So then I rang her doorbell. She wasn’t in. Then I walked around the block. Maybe she’s in now. I rang the doorbell. Nobody came downstairs.
I called the phone. Maybe she could hear the phone. I could hear the phone. It rang about nine times. She doesn’t have an answering machine. I hung up. I walked around the other block. Rang the doorbell.
Then I covered my head and sat across the street with some homeless people. Maybe I would see her and another guy leave her house or, worse (since it was seven in the morning), enter her house.
Nothing. And I got cold. But maybe I missed her when I was covering myself.
So I walked back across the street and rang the doorbell. I heard some movement. Someone came down the stairs. The door opened!
Her sister (damn!), looking exhausted but beautiful in her dreadlocks and her cheekbones like her sister’s. She answered the door. “Oh, hi,” she said.
I asked if her sister was there. I said I was in the neighborhood. “Ugh, she left early.”
Now there was nothing I could do. I had just used up all my doorbells. Like if I rang the doorbell again, even an entire fifteen minutes later, then the sister would think I was crazy and report back to the other sister and both would think I was crazy.
I started to walk towards the subway. That’s when I saw her. She was carrying shopping bags from the farmer’s market. “What are you doing here?” she said, “you look like you’re freezing.”
To be fair, she had a compassionate look on her face.
Also, to be fair, I was honest. “I thought maybe you were cheating on me.”
“Don’t be crazy,” she said. “C’mon,” she said.
And then she took me to her apartment and cooked a good breakfast. While she was cooking the meal she left her computer on in the other room. “Can I check my email?” I said. She said, “yes.”
Instead, I checked HER email. It was her and her ex-boyfriend going back and forth in French. Nonstop emails all day long.
She served the meal.
One month later she had an abortion without telling anyone.
Nobody knows who the father is. Not even the father.
Someone asked me, “where do you draw the line between vulnerability and oversharing?”
What does “oversharing” mean?
I think vulnerability is good when you are trying to sell something or teach something.
As long as you are being authentic it helps you find common ground with the other person.
I’m not trying to sell something or teach anything. I’ve messed up a lot. I’ve ruined a lot of things.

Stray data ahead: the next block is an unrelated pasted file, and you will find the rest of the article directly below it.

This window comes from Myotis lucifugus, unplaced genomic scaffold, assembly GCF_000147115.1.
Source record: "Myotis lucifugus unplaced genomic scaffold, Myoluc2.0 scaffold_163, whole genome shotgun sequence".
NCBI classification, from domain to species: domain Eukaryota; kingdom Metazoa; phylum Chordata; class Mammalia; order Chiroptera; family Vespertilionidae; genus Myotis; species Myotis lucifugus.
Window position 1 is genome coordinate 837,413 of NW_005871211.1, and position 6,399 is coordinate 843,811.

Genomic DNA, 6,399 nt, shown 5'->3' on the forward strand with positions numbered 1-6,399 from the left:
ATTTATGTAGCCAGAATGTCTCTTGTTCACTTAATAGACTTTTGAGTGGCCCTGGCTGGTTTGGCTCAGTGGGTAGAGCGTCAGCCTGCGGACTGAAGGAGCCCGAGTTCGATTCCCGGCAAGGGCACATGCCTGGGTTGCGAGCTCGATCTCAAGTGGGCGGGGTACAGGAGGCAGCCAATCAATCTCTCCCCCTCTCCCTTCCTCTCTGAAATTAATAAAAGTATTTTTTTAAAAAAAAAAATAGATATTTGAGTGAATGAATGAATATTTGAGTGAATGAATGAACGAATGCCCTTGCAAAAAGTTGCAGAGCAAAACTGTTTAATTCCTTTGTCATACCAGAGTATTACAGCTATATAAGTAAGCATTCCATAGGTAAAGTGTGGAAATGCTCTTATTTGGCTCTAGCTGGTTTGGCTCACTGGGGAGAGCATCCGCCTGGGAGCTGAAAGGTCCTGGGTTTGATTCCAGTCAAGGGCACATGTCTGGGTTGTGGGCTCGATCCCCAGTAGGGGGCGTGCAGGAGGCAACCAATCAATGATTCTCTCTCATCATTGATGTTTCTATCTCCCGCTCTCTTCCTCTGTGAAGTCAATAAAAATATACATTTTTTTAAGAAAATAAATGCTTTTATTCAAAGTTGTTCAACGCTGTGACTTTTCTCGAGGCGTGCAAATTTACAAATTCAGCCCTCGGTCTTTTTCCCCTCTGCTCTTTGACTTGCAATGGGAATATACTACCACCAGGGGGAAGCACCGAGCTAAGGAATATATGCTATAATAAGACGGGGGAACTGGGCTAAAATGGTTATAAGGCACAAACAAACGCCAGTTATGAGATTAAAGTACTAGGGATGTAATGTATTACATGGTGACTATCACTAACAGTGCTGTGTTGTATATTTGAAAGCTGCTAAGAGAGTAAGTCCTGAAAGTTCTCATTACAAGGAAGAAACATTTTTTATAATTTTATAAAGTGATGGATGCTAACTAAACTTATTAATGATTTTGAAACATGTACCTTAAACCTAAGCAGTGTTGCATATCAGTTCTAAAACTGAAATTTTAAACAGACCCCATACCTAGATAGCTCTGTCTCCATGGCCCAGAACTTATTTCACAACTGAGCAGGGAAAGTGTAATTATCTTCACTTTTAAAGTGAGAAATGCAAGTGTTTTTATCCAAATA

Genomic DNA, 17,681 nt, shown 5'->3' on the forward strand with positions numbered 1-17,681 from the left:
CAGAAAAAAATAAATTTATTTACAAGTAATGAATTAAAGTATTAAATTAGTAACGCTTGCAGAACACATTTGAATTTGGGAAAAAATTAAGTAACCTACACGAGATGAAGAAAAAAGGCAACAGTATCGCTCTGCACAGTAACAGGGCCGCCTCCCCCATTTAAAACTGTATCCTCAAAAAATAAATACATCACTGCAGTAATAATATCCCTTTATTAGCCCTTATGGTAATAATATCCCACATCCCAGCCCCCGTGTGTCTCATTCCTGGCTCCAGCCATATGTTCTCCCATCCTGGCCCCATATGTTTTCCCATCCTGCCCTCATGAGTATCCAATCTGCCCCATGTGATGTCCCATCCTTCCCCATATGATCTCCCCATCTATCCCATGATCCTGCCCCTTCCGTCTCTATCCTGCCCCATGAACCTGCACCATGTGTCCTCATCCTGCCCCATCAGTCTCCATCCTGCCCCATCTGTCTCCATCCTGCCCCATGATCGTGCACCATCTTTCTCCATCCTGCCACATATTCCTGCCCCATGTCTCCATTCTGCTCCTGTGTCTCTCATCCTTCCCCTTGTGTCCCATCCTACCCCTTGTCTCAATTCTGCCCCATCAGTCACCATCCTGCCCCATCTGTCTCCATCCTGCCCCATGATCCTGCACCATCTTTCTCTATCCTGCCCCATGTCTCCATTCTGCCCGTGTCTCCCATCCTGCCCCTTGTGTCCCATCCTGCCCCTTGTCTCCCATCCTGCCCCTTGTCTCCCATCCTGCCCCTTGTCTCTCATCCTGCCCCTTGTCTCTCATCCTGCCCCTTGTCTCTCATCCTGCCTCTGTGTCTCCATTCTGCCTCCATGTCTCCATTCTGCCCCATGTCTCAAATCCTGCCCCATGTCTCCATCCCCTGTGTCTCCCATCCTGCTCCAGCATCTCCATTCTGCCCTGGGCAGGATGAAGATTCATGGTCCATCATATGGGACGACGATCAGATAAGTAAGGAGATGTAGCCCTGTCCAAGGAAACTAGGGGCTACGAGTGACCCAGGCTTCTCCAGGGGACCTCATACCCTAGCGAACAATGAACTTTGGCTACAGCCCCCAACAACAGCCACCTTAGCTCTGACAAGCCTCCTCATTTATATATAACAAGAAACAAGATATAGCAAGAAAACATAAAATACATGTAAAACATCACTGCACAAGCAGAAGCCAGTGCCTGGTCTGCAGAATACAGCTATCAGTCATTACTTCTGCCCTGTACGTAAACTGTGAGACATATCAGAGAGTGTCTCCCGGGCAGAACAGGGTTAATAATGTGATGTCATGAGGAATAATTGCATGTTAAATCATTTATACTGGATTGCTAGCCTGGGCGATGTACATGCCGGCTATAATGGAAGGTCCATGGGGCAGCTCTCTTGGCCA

I will say this: things got a lot better for me. And I always tell people, every six months things are completely different, that’s how much better they get.
I got a lot more calm. Happiness is a myth. When you win a bear at an amusement park you are happy for a few minutes, but then you want to win another bear. And then another.
Happiness gets metabolized by the body within a matter of minutes. One time I made a huge amount of money on a deal. Within a few hours I was depressed again. Within a few months I was suicidal.
My first goal when things were going crazy was to stabilize. I clearly did not know what was good for me. It was my absolute best thinking that had gotten me to the worst place. A bottomless pit where it seemed like there was only one way out.
So how to get better? I couldn’t. I simply had no ability to get better. I didn’t know how.
And how could I trust anybody around me? Or any of my behaviors? Or any formula for success that I had been reading?
After all of that, here I was, on the floor, wondering “Why again!?”
There was absolutely nothing I could DO. DO-ing had caused everything to go wrong.
I had to NOT DO.
False relationships were driving me crazy. It’s hard to find someone who is good for you. But it’s easy to determine if someone is bad for you. If someone is funny, smart, beautiful, but always lies to you then they are obviously not good for you.
I was thinking, “but what if that is the only smart, funny, beautiful person? Then what?” Well, then move to China and there’s potential for at least one out of 500 million people of the appropriate sex for you. Don’t be stupid in your math.
I don’t really know what foods are good for me. Some say paleo. But yesterday someone told me carbs. But I do know that donuts are no good. Or too many potato chips. “But potatoes are vegetables?!” I try to argue. “Well, actually potato chips aren’t.”
I know that sitting in front of a TV all day is not good for me. Maybe do the opposite. Take a walk. Or read.
And I know that never being creative is a bad thing.
When you are not creative, you spin and spin and spin inside your head. How much fun is that?
And I know that complaining has never helped me feel better. Complaining now is the best way to drain energy from some future “then.” I might need that energy!
Everything false will keep me in prison. Keep me ringing doorbells. Everything true will liberate me.
I don’t know what oversharing is. I just know what I do now. Every day I fly to the sky.
James Altucher has built and sold several companies, and failed at dozens more. He’s written twelve books, and The Power of No is the book to RULE THEM ALL. (Although he is also fond of Choose Yourself.) He’s an investor in twenty different companies. He writes every day. He doesn’t have enough friends. Still interested in knowing him? Follow him on Facebook and Twitter.
Image courtesy of Darwin Bell.